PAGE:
No Compromise


Issue 11

Page 17

Organizing Student Groups
by Adam Weissman

In the tightly knit community of the college campus, animal rights groups have a chance to seize public attention to a degree that is impossible in any other forum. Campuses are limited and fairly uneventful communities (similar to small towns), where any news is big news. Additionally, because students are geographically concentrated over a comparatively small number of buildings, student activists can maintain an extremely high level of face-to-face visibility.

Getting Started

Most schools have activities offices where you can find out everything you need to know about acquiring formal recognition and funding for a new group. Many institutions require a statement of purpose, a member list, formal officers, and a proposed budget.

It is helpful to assemble a small steering committee of animal liberation-minded people on your campus. If you don't know any other pro-animal students, contact a local animal rights group and ask if they know of any students on your campus. Leave notes on windshields of people with animal rights bumper stickers on their cars. Approach clubs with similar goals--like environmental groups--and announce your intention to start a group and pass around a sign-up sheet to see if anyone wants to be involved. When you have a core group of about five or six students, hold a series of meetings to brainstorm potential club goals and to wade through the administrative red tape necessary to get a group started.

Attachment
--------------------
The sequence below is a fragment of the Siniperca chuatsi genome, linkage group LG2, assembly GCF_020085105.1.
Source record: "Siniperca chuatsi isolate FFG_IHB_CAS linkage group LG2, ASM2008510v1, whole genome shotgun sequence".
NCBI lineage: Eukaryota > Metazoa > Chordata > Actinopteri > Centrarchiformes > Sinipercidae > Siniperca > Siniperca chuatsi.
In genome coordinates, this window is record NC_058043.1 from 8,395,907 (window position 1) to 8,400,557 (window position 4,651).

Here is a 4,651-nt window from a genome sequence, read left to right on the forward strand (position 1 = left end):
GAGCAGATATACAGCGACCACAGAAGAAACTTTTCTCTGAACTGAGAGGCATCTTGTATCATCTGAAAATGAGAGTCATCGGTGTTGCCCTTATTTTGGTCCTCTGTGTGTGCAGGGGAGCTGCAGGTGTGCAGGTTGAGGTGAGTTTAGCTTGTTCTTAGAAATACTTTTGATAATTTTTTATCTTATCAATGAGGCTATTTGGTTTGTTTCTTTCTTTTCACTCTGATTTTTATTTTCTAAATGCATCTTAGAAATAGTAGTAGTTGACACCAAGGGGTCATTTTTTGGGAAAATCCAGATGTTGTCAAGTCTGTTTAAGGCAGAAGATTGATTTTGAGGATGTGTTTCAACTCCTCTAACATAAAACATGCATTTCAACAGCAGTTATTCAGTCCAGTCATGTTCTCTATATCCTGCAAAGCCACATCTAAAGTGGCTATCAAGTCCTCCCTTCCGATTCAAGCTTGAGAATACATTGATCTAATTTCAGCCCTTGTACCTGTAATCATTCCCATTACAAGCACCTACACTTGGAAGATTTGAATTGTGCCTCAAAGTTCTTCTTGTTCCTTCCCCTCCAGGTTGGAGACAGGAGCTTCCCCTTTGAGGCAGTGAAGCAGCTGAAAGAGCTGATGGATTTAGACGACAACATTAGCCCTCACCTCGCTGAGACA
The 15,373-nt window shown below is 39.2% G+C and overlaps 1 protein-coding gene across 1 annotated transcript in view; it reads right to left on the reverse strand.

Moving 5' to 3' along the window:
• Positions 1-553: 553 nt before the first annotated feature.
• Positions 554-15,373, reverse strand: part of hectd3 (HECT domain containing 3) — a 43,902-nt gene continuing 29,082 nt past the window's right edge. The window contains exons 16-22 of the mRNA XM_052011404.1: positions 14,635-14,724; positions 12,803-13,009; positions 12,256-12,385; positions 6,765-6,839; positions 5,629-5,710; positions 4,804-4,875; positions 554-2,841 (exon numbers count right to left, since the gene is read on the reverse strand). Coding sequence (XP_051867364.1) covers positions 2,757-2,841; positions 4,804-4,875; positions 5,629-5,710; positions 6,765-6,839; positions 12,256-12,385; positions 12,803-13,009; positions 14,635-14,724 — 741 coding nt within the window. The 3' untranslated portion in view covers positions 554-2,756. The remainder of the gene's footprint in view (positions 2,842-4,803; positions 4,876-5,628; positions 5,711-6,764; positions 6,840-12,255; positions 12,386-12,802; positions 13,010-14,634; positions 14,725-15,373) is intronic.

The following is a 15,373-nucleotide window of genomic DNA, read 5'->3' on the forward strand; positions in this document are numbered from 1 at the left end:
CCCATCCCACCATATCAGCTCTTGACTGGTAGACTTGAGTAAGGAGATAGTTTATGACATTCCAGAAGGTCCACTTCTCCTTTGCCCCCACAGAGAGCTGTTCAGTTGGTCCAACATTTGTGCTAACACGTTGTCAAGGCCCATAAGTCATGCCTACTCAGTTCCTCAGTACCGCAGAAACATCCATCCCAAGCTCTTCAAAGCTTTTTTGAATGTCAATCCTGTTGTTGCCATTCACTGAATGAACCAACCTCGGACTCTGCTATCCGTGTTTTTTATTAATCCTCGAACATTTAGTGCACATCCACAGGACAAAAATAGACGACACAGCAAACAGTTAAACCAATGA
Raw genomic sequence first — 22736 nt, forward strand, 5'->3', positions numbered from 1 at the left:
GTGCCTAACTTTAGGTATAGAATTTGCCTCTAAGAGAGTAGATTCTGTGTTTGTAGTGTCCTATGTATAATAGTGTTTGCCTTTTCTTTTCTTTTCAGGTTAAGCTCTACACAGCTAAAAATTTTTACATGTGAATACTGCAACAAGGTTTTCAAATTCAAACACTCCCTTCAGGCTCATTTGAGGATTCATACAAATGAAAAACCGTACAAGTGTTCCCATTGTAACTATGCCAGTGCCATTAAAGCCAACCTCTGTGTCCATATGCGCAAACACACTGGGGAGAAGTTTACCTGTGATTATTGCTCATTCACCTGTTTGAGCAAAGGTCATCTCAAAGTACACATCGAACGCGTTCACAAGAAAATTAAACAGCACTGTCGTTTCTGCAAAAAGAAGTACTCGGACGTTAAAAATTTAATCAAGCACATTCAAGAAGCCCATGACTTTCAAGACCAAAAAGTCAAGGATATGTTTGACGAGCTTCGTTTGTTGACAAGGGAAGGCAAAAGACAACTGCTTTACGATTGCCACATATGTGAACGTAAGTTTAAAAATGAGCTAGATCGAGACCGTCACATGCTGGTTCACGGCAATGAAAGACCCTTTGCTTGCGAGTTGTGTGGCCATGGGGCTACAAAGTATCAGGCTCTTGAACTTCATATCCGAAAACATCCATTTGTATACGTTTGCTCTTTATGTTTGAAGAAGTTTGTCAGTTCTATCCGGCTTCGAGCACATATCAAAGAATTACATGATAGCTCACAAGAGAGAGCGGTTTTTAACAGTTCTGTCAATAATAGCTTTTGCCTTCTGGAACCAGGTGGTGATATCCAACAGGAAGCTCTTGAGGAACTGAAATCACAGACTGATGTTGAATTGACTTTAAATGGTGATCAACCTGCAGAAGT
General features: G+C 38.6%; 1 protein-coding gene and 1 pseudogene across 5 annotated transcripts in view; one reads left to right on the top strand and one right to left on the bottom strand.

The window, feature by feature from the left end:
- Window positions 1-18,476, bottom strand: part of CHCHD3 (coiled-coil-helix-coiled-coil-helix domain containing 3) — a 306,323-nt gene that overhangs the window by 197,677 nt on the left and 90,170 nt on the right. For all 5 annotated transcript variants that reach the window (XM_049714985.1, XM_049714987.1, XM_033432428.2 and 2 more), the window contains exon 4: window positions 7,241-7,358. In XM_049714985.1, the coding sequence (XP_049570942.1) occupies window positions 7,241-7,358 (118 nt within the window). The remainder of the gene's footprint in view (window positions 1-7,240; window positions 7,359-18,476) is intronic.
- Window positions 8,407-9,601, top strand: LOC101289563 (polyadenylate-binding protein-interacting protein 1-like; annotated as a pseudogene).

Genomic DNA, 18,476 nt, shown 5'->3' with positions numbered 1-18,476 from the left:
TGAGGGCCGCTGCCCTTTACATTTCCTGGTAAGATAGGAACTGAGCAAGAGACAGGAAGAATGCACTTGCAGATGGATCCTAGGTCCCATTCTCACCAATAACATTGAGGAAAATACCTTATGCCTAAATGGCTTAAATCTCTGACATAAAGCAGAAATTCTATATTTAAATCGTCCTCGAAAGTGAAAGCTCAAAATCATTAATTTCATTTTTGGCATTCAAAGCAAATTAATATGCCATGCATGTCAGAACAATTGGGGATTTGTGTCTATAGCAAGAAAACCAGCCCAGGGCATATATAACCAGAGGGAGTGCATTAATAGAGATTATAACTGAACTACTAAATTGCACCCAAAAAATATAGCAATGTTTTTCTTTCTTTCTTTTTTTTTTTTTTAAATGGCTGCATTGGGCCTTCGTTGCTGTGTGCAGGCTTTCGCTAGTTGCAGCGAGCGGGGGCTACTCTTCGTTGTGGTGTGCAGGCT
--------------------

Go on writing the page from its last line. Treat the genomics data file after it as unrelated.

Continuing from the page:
Below are some of the issues that need to be discussed in steering committee meetings and some of the work that must be completed before official meetings begin.


Some schools automatically fund new groups while others require students to appeal to the student government for funding. Most schools, though, will require that all budgeted funds be roughly pre-allocated, meaning that you will have to guess in advance on which issues/programs/events you will be spending the money. Don't forget to find out how much flexibility you have in reallocating at a later time.

Costs and Benefits of Formal Recognition

Formally recognized groups have access to meeting space and, possibly, offices, funding, and a level of respectability to administration that will facilitate dialogue. On the other hand, many schools place severe restrictions on what groups can and cannot do. In the past, animal rights groups, such as at Brown and the University of Guelph, have been forcibly disbanded following Animal Liberation Front raids. Some militant student animal rights groups deliberately avoid recognition so their school cannot threaten to disband them when they use tactics such as home demonstrations against vivisectors.

There is a simple way to enjoy the best of both worlds: operate an unrecognized group specifically for activities not approved of by school policy for recognized groups. For example, New York University requires that groups holding rallies and other street events formally register these actions. Worse, they can decide the time, place, and location. NYU student activists avoid being hampered by these policies by either making other local organizations the official demonstration sponsor or by using an ad-hoc name such as NYU Students against Animal Cruelty, as opposed to the formally recognized Students for Education on Animal Liberation.